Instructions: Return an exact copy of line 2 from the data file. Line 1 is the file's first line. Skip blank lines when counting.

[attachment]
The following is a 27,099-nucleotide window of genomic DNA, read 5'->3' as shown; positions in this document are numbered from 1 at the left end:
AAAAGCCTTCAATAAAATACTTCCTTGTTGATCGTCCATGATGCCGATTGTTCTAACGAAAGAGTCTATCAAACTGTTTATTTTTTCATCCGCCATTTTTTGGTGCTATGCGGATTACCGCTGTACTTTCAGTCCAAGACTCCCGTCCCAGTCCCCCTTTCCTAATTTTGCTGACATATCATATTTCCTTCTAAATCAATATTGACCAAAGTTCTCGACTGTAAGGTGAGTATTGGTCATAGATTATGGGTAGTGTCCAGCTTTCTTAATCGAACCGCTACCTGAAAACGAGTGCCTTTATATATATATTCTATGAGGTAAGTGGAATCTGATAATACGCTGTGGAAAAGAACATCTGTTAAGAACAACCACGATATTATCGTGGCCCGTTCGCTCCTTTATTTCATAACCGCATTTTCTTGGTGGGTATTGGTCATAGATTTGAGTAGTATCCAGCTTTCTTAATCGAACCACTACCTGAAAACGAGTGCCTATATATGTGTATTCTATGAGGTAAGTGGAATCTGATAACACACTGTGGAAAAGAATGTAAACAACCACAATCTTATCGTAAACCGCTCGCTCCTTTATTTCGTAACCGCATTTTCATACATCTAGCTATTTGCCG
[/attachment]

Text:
AAAAGCCTTCAATAAAATACTTCCTTGTTGATCGTCCATGATGCCGATTGTTCTAACGAAAGAGTCTATCAAACTGTTTATTTTTTCATCCGCCATTTTTTGGTGCTATGCGGATTACCGCTGTACTTTCAGTCCAAGACTCCCGTCCCAGTCCCCCTTTCCTAATTTTGCTGACATATCATATTTCCTTCTAAATCAATATTGACCAAAGTTCTCGACTGTAAGGTGAGTATTGGTCATAGATTATGGGTAGTGTCCAGCTTTCTTAATCGAACCGCTACCTGAAAACGAGTGCCTTTATATATATATTCTATGAGGTAAGTGGAATCTGATAATACGCTGTGGAAAAGAACATCTGTTAAGAACAACCACGATATTATCGTGGCCCGTTCGCTCCTTTATTTCATAACCGCATTTTCTTGGTGGGTATTGGTCATAGATTTGAGTAGTATCCAGCTTTCTTAATCGAACCACTACCTGAAAACGAGTGCCTATATATGTGTATTCTATGAGGTAAGTGGAATCTGATAACACACTGTGGAAAAGAATGTAAACAACCACAATCTTATCGTAAACCGCTCGCTCCTTTATTTCGTAACCGCATTTTCATACATCTAGCTATTTGCCG